Call 2017 the year 21st Century Fox (NASDAQ:FOX) (NASDAQ:FOXA) gave up. The company, led by Rupert Murdoch, sold off its movie and television production assets to Walt Disney (NYSE:DIS) in a deal that was good for shareholders, that basically admitted the company could not compete in the evolving entertainment market.

What happened

In a deal that still requires regulatory approval, Fox agreed to sell Disney its entertainment division. This includes its movie studio and television assets including FX and FXX.

Fox will keep its broadcast network as well as FOX News, Fox Business and the FS1 and FS2 sports channels. Disney will get the rights to a number of major movie franchises as well as Fox's animated lineup including The Simpsons.

"We have always made a commitment to deliver more choices for customers; provide great storytelling, objective news, challenging opinion and compelling sports," said CEO Rupert Murdoch in a press release. Through today's announcements, we are proud to recommit to that promise and enable our shareholders to benefit for years to come through ownership of two of the world's most iconic, relevant, and dynamic media companies."

So what

This deal is basically Fox admitting that it can't compete as a movie studio. That may have been a tough admission for Murdoch to make, but this deal maximized shareholder value. Shares in the company closed 2016 at $27.25 climbing to $34.12 to end 2017, a 25% gain, according to data provided by S&P Global Market Intelligence.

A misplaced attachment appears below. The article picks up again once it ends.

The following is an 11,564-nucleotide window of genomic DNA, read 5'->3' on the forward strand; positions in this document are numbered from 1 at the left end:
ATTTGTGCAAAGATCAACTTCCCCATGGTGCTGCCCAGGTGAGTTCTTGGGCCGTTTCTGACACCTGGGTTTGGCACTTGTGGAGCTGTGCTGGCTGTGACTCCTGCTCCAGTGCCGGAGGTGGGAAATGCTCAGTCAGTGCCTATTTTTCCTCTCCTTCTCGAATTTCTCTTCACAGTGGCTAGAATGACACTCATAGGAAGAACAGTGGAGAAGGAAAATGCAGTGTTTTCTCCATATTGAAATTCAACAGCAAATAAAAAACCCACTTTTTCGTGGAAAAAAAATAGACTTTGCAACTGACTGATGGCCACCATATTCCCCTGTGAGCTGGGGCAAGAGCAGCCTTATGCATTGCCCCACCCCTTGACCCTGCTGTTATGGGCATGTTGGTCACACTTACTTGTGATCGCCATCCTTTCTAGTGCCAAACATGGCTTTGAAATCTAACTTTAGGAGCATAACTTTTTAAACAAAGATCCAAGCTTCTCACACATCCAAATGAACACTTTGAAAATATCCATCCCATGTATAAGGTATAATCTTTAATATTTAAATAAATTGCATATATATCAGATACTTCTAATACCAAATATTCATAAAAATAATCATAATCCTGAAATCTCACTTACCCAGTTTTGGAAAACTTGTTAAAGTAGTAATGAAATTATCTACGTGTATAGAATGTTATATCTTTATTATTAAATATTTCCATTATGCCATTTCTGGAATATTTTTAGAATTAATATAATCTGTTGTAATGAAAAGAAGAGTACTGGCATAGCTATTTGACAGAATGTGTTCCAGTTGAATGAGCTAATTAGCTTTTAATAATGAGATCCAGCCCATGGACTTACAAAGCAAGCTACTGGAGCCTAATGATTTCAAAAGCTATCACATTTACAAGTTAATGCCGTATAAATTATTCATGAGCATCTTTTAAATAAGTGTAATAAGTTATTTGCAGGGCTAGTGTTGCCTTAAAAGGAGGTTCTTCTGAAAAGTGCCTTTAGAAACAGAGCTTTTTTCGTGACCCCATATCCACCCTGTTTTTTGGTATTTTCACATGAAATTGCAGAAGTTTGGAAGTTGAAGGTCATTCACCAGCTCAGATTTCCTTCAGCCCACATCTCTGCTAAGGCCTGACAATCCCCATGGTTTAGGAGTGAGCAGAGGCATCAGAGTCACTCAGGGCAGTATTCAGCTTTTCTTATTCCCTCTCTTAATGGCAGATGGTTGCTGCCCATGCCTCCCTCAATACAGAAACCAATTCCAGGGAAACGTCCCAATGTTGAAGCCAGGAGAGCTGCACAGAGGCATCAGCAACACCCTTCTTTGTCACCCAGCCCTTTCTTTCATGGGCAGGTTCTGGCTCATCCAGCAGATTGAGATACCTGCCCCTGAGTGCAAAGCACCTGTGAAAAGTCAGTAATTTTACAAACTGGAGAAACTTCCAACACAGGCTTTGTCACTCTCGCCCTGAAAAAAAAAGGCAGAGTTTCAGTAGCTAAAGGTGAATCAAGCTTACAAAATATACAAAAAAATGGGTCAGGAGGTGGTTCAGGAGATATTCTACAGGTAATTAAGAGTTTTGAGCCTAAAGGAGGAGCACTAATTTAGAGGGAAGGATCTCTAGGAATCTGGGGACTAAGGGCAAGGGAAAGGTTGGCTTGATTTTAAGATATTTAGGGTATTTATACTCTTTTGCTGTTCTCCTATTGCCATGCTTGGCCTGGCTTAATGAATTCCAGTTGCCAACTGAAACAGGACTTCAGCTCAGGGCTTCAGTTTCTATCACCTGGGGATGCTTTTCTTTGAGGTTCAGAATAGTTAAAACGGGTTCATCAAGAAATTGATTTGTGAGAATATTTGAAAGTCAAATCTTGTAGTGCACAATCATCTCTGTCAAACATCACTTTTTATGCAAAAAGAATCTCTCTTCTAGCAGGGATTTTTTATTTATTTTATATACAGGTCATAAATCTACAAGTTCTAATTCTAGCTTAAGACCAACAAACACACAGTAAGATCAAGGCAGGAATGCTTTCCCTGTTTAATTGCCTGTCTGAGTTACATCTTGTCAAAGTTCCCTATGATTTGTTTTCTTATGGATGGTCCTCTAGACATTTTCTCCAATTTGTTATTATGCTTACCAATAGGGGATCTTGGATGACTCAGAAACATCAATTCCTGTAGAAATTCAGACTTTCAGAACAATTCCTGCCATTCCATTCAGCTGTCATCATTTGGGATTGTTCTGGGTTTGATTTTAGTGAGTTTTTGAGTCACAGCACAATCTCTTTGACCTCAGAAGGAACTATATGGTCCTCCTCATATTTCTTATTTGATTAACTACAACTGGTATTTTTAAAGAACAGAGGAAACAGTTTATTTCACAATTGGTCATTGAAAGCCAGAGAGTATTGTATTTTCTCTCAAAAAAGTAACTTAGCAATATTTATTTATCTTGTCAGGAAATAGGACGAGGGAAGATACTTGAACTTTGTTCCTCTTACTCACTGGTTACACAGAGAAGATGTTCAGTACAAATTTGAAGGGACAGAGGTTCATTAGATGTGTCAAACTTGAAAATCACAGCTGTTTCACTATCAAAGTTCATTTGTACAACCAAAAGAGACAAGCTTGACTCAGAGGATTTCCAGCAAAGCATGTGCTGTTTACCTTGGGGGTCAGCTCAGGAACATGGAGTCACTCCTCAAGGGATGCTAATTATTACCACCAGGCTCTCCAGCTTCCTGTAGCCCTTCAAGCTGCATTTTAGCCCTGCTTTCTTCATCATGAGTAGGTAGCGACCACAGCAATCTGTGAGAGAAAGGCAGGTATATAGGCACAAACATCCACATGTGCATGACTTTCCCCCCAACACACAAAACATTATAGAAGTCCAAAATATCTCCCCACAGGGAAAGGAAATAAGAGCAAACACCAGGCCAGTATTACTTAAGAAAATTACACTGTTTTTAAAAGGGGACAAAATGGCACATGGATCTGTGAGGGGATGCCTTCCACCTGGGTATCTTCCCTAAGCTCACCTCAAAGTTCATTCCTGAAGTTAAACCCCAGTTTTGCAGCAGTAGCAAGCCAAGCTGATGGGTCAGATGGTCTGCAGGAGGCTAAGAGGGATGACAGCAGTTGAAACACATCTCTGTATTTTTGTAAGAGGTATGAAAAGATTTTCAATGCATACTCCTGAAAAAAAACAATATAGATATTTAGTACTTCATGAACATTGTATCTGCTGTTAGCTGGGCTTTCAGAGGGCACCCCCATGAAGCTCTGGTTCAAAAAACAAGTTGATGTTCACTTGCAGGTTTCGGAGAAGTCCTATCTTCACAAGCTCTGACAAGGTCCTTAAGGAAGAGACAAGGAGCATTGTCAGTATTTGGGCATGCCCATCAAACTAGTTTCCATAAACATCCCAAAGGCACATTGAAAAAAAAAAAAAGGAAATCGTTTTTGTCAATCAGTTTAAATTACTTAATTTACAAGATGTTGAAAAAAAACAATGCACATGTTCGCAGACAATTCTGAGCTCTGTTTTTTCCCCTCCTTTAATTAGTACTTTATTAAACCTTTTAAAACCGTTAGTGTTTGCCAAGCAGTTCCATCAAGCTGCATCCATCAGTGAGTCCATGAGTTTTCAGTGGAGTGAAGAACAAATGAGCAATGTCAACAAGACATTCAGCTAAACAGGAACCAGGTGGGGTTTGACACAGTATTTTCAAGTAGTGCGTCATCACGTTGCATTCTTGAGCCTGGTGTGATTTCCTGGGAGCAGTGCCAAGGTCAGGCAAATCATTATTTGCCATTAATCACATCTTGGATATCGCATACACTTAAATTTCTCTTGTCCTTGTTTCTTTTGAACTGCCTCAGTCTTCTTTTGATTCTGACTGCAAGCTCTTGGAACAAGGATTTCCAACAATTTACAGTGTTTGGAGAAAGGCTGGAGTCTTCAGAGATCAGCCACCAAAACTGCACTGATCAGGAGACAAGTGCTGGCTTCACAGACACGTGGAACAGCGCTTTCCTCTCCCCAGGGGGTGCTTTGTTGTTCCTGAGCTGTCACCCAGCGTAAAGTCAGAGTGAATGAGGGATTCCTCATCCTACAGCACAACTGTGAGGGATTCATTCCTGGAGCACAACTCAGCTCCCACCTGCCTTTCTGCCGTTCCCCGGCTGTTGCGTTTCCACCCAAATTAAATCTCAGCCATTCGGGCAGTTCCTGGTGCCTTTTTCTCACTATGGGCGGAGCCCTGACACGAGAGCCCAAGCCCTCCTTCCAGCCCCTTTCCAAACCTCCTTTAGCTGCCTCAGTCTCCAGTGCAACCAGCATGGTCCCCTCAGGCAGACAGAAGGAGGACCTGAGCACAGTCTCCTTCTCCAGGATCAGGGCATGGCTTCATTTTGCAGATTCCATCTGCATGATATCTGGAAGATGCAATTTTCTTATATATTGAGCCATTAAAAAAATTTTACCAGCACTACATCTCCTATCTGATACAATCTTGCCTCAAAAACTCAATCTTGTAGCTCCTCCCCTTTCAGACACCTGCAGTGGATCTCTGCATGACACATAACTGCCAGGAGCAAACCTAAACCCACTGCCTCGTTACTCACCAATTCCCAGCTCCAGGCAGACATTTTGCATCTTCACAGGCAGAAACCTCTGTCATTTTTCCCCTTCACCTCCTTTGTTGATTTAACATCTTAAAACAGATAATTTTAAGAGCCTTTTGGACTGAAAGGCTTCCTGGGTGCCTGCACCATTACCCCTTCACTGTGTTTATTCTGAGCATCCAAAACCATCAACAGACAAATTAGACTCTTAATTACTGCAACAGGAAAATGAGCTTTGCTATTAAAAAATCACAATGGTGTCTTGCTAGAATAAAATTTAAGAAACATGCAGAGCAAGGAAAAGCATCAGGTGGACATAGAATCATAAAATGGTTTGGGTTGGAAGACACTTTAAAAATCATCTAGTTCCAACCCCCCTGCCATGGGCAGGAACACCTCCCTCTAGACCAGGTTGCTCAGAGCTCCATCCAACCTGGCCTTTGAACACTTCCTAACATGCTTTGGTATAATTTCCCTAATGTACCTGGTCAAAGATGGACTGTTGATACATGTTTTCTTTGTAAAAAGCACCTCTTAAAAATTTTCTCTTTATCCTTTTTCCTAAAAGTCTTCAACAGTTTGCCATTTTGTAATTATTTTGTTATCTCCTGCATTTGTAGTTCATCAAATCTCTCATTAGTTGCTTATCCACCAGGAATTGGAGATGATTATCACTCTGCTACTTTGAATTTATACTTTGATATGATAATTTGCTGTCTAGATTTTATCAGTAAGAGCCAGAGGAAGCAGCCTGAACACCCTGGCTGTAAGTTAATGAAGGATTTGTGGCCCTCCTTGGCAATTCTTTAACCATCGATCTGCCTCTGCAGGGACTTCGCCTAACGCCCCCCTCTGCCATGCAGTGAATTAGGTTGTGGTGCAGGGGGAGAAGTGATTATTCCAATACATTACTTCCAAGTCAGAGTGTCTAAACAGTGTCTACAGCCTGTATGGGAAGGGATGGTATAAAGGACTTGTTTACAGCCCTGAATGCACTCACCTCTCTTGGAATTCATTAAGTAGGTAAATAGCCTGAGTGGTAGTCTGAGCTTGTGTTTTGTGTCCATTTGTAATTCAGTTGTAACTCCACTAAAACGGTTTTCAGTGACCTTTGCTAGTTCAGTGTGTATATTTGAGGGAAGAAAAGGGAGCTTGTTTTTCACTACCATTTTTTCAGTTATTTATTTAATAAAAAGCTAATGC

Now what

The only question that remains is whether federal regulators will approve the deal. The sale gives Disney an impressive array of intellectual property including Avatar, which it already had a theme park deal for, and X-Men, which it owned, but had licensed to Fox.

It's very possible that conditions are imposed upon this deal since it would give Disney, which is already planning two streaming services, a controlling interest in Hulu. It's possible that the company would have to sell something or make concessions in order to close this sale.

On the Fox side, the assets that remain are still a viable company. Fox News remains a powerhouse though the broadcast network will be hurt by the loss of its production studio and FS1 and FS2 will lose growth opportunities since Disney will be taking over the company's regional sports networks.

Daniel B. Kline has no position in any of the stocks mentioned. The Motley Fool owns shares of and recommends Walt Disney. The Motley Fool has a disclosure policy.